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Sunday, February 7, 2021

Writing and Knitting: a Comparison from Psychedelic Batwing Sea Slugs to Pointed Sticks by Molly MacRae


When people ask me if I knit, I usually joke and say, “Yes. I’ve been taught many times.” Both statements are true. I have been taught many times and by now I’m a whiz at knitting flat rectangular things. If you can call knitting half a dozen flat rectangular things being any kind of a whiz. 

my most recent knitted flat rectangular thing

Once, I did spread my wings and knitted a rectangular thing with ruffled edges that was awfully nice. It was a scarf that reminded me of a psychedelic batwing sea slug.*

But here’s the thing; every time I think about picking up knitting needles, it’s like facing the blank page at the beginning of a writing project. I lack confidence. I’m daunted. For the writing, you’d think after fourteen published books and thirteen published short stories (seven of them in Alfred Hitchcock Mystery Magazine), that I wouldn’t look at blank pages and whine to myself that I have no idea how to write. But I do. Every time.

So how do I get past page-paralysis in my writing? First by letting myself wander around and play with story ideas the way I might look at yarns, colors, and textures in a yarn shop. No commitment, just looking, dreaming, and wondering “what if?” I keep careful notes, like dropped breadcrumbs, along my meandering trail—ideas, questions, answers, free-writing, bits of dialog I hear from the characters suddenly living in my head, and rabbit holes of research (you should see my notes and the links I’ve saved about arsenic for the book I’m writing now—yow). Next comes a vague outline. Think of the outline as the kind of knitting pattern I can follow—simplistic. From there a story or book, like a piece of knitting, becomes a math problem. Add a certain number of words or stitches every day, do it for weeks or months or years and, in each case, you end up with something you can be proud of—another flat rectangular thing.

my most recent written flat rectangular thing

And think of this; if you work longhand with a pen or pencil, whether you’re writing or knitting, you’re creating something with tools humans have been using pretty much forever—pointed sticks. Kind of awesome.

What sharp tips or tricks do you use to get started on a daunting project?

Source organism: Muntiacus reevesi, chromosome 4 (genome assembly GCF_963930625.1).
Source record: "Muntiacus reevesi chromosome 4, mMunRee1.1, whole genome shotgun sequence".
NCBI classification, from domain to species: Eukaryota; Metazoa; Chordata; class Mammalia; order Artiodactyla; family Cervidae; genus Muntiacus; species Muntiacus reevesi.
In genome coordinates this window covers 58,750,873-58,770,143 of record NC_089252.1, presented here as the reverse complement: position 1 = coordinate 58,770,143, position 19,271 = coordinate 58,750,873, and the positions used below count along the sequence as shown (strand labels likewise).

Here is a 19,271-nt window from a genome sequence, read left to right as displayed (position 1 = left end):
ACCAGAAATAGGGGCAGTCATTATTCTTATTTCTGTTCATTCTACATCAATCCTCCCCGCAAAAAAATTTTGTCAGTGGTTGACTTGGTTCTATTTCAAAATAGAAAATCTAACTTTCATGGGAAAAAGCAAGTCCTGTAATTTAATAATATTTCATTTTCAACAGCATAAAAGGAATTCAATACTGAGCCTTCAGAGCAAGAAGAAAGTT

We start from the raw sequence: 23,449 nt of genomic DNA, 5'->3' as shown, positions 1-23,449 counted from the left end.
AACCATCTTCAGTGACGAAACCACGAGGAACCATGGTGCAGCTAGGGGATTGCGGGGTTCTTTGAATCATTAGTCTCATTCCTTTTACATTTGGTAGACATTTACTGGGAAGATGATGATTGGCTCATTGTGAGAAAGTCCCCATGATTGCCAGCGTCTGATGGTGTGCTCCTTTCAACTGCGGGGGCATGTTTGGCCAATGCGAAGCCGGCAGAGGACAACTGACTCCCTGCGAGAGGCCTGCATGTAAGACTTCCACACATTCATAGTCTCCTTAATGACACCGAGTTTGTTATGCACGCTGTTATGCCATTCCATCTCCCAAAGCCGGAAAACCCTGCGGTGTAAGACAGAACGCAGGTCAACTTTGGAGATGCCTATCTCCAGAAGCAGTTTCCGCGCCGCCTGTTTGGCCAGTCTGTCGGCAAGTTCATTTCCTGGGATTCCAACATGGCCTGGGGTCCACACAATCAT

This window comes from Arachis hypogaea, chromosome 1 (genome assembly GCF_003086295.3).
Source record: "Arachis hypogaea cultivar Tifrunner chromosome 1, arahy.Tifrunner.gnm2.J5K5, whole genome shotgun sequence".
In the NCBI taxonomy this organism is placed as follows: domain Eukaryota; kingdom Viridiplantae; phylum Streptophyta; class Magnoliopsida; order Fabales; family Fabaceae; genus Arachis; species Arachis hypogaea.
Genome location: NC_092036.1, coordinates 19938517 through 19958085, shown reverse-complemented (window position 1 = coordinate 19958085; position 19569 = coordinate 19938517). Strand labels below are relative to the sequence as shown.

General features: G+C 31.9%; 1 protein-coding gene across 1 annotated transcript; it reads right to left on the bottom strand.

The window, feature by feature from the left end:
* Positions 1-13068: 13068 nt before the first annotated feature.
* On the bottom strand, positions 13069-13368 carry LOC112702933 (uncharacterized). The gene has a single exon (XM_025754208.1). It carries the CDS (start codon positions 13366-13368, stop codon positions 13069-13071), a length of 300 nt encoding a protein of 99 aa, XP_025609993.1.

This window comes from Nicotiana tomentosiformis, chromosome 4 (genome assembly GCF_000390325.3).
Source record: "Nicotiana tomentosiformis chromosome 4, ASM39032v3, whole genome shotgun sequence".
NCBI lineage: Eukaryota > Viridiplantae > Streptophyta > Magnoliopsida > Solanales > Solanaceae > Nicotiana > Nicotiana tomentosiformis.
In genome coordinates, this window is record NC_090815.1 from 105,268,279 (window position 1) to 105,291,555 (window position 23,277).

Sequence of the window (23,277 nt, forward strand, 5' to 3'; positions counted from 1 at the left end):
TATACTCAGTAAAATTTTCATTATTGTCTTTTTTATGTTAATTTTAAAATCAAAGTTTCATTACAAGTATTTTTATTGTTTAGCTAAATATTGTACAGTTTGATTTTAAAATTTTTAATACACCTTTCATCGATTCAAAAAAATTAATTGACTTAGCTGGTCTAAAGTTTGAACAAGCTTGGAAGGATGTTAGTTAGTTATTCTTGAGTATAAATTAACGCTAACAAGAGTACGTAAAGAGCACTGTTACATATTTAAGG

*If you recently enjoyed Connie Berry’s and Susan Van Kirk’s excellent posts featuring the excitement (and dangers) of falling down rabbit holes of research, you might want to engage in some now. Go online and search for images of psychedelic batwing sea slugs. Some types are rufflier than others, but they’re all cool, and you won’t be sorry you took the time.


Molly MacRae writes the award-winning, national bestselling Haunted Yarn Shop Mysteries and the Highland Bookshop Mysteries. Visit Molly on Facebook and Pinterest, connect with her on Twitter  or Instagram.



Kait said...

LOL – I looked up the psychedelic batwing sea slug. I’m glad I did. I would have thought it was a nudibranch, my favorite underwater pals. I’ll see your arsenic and raise you castor beans! Sometimes I think the research is my favorite part. Usually when I’m staring at the blank page. I just know there’s something I should look up to make the page come to life.

Thank you for the peek into your process – for both flat rectangular things.

Susan said...

Really interesting, Molly! I, too, looked up those slugs and the colors are gorgeous. I leep thinking all this research will keep our brains young, right?

Margaret S. Hamilton said...

Bat wing sea slugs are getting lots of google hits today! They're gorgeous and remind me of orchids.

I love research, particularly poisons. I've published stories about monkshood and giant hogweed.

Tammy Euliano said...

What a great blog. Definitely want a bouquet of batwing sea slugs.

Jim Jackson said...

Molly -- what an interesting insight into your writing process. I think I need to take up knitting.

Grace Topping said...

Thanks, Molly, for your encouraging words. I've just turned in book three of my series, and my mind is absolutely blank about the story line for the next one. I guess if I think about it long enough, a storyline may come.

Marilyn Levinson said...

Love your comparing writing and knitting. Every day the blank page makes me nervous. Not knitting, though, something I've been doing off and on since I was six. Knitting gives you patterns, and I often start a project following one then making changes. Writing books, we have to make up our own patterns from the start.

Molly MacRae said...

Thanks for all the kind comments on my first WWK blog. It's a pleasure to be here with you. Glad you liked the comparison and the batwing sea slugs. Tammy, I'm not sure how they'd fare in a bouquet, but I'm liking the image. Margaret, monkshood and giant hogweed are diabolical! I used cow parsnip in a story - not deadly, but not easy to ignore and can give a culprit away. Jim, I look forward to seeing a picture of the first flat rectangular thing you knit. Margaret, if I need help with my next flat rectangular knitting, I know who to contact.

Jennifer J. Chow said...

I love how you talk about page-paralysis. Thanks also for referencing previous blog posts! (And those batwing sea slugs!)